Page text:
The Marching Major Leagues

in Culture Arts & Lifestyle by

Before college, James Schuster traveled the country as an elite drummer.

Sarah Nelson | The Clarion

Growing up, James Schuster became acquainted with music through the piano in the comfort of his Rochester home. At age 11, he took up the guitar. By middle school, his interest in percussion sparked a desire to participate in marching band. While fellow classmates threw footballs and frisbees outside, Schuster diligently drummed for hours indoors, working for his eventual admittance into Drum Corps International: the professional and competitive marching organization.

In the summer of 2011, Schuster and roughly 150 other musicians between the ages 16 and 22 toured from coast to coast, playing what ESPN once called “marching music at its very best.” Drum Corps performances occur anywhere from Lucas Oil Stadium, home of the Indianapolis Colts, to the Alamodome in San Antonio, Texas.

Achieving this dream of marching in front of several thousand spectators across the nation requires a perfect harmony of musical talent, discipline and physical strength. Auditions are competitive, with hundreds of students competing for a handful of spots. The positions are given to premier musicians from all around the world. For Schuster, this meant applying his hours of practice into an intricate routine that included marching a 50 pound quad drum around for 12 minutes straight. He thought of himself as “musical athlete.”

Once accepted, the first month of the program is dedicated to what Schuster calls bootcamp; a time that entails mile runs, push ups and stretches. This season is crucial to ensure that corps members can survive the grueling 12 hour practice days, weighed down with heavy equipment and the equally heavy rays of a relentless sun.

After enduring the physical tests, Schuster’s group, the Colts, hopped onto a coach bus and left their base of Dubuque, Iowa with semi trucks filled with instruments and food following closely behind.

For Schuster, one of the more difficult parts of the program was remaining positive when the alarm clock goes off at 8 a.m. every morning. The drummers’ days passed in rhythms of four hour shifts and practices that lasted until 10 p.m. every night. On show days, the group performed their routine for stadium venues in lieu of night practice. With post-show adrenaline rushing through their veins, the sweaty drummers piled back onto the bus to travel to the next destination. As the bus tugged along to the next venue – sometimes a few hours, other times a few states – they tried to sleep the best they could before the bus lurched to a stop, forcing the drummers to set up camp in a high school gym. Once settled, they did their best to squeeze in a few more hours of sleep before 8 a.m. rolled around and started the cycle again.

One of Schuster’s finest accomplishments while competing in Drum Corps was winning a mini competition within the winter season of the program. During the Indoor Drumline World Championships in 2014, Schuster competed on an electric drum to see who was the fastest drummer that day. Schuster won, hitting the drum 962 times in 30 seconds.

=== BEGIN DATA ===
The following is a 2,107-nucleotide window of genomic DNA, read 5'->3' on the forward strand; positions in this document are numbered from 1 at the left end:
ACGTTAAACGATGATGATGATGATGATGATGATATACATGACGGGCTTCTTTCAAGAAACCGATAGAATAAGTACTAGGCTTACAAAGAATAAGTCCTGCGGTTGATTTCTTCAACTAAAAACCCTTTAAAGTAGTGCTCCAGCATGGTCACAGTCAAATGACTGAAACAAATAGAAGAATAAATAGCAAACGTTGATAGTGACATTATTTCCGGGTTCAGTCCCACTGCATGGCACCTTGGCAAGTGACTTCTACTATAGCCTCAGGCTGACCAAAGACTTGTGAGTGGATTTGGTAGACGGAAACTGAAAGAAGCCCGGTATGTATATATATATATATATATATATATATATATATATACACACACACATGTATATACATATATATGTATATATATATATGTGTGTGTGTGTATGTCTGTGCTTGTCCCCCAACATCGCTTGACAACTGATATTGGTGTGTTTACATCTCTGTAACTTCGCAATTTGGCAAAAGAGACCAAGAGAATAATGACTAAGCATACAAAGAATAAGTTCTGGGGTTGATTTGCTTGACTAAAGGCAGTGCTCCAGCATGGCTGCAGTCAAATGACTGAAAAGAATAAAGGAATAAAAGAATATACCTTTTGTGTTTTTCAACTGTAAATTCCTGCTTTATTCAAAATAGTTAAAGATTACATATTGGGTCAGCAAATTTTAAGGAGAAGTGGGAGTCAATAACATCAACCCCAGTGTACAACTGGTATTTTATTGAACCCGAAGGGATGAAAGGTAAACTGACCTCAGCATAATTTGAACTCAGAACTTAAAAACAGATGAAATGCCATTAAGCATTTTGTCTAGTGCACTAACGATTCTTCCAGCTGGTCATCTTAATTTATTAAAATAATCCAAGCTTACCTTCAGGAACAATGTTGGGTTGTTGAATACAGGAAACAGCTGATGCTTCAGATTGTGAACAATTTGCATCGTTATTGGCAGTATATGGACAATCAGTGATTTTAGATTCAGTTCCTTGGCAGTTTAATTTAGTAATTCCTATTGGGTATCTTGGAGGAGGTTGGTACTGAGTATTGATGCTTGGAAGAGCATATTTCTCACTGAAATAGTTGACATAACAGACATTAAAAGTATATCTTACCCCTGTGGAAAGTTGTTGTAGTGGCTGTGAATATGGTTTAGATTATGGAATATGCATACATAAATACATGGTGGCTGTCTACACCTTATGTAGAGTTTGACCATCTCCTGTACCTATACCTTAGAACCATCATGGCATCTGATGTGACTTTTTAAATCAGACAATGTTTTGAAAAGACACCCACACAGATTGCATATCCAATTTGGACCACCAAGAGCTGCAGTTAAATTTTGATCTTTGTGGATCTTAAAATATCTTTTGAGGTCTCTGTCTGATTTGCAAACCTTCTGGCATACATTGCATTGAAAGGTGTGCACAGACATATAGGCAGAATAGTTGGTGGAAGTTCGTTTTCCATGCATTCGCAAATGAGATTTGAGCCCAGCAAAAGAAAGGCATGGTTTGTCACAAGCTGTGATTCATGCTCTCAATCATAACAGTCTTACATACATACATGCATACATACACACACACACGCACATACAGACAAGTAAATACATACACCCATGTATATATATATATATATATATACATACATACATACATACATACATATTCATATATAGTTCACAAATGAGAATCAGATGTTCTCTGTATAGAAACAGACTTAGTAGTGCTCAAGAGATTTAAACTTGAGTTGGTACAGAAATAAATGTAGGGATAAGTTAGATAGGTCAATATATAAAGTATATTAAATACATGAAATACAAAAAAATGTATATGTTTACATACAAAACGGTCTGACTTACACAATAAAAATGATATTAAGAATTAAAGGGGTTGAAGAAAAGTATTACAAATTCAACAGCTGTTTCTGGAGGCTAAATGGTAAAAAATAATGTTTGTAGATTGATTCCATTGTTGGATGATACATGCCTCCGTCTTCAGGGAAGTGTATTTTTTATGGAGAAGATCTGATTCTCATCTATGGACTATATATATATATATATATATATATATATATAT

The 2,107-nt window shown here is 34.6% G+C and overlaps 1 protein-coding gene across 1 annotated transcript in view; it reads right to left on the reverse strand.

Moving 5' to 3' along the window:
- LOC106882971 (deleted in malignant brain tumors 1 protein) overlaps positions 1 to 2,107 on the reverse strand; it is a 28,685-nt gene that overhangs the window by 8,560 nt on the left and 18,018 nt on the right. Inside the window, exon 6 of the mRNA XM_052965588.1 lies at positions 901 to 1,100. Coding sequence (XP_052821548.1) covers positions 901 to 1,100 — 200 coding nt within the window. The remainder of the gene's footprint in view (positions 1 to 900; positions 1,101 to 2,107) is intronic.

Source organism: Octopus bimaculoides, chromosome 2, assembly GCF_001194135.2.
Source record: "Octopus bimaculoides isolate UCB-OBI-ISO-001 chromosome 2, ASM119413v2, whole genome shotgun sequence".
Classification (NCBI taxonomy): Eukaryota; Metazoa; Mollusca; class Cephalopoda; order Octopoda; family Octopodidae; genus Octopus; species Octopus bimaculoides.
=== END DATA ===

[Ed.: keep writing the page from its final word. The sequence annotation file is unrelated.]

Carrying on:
Despite the highly competitive and disciplined nature of Drum Corps, Schuster made some of his best friends during his four years in the program.

“It’s a difficult thing to understand because you show up at auditions and you have no idea who these people are,” Schuster said. “You face everything you can imagine: jokes, being super mad at each other all the time, being angry at one person, being angry at two people… [you] kind of form this brotherhood.”

Schuster grew close with a Drum Corps member from his home town named Kayla. The two played in music ensembles together. Halfway through Schuster’s second to last year in Drum Corps, Kayla was murdered by a student from her former high school. The tragedy struck the entire program, and eventually resulted in recruiting a replacement: Bethel Junior Christine Ramstad.

For Schuster, his last performance in Rochester, New York is his most significant memory.

“It was really sad when I got done. [It’s] an emotional time,” he said. “I’ve spent hours drumming in my bedroom by myself, trying to get to this point and here I am and it’s all done.”

By that time, Schuster was the section leader, guiding the four other quad drummers on the field for the Minnesota Brass. Normally during a performance, he claims to think only of perfecting each coming step. But in his final show, he allowed himself to go on “autopilot” and appreciate the moment.

Now, with his Drum Corps years behind him, Schuster is focused on completing his business major. He’s also kept himself occupied by teaching drumline at Eden Prairie High School until last Fall.

Although the skills he developed as a drummer are no longer needed, the discipline and perseverance he developed are here to stay.

“I’ve gone through some of the hardest things I think I’ve ever done,” he said. “And so I know that moving forward I’ll be able to chase my dreams in that way.”

 

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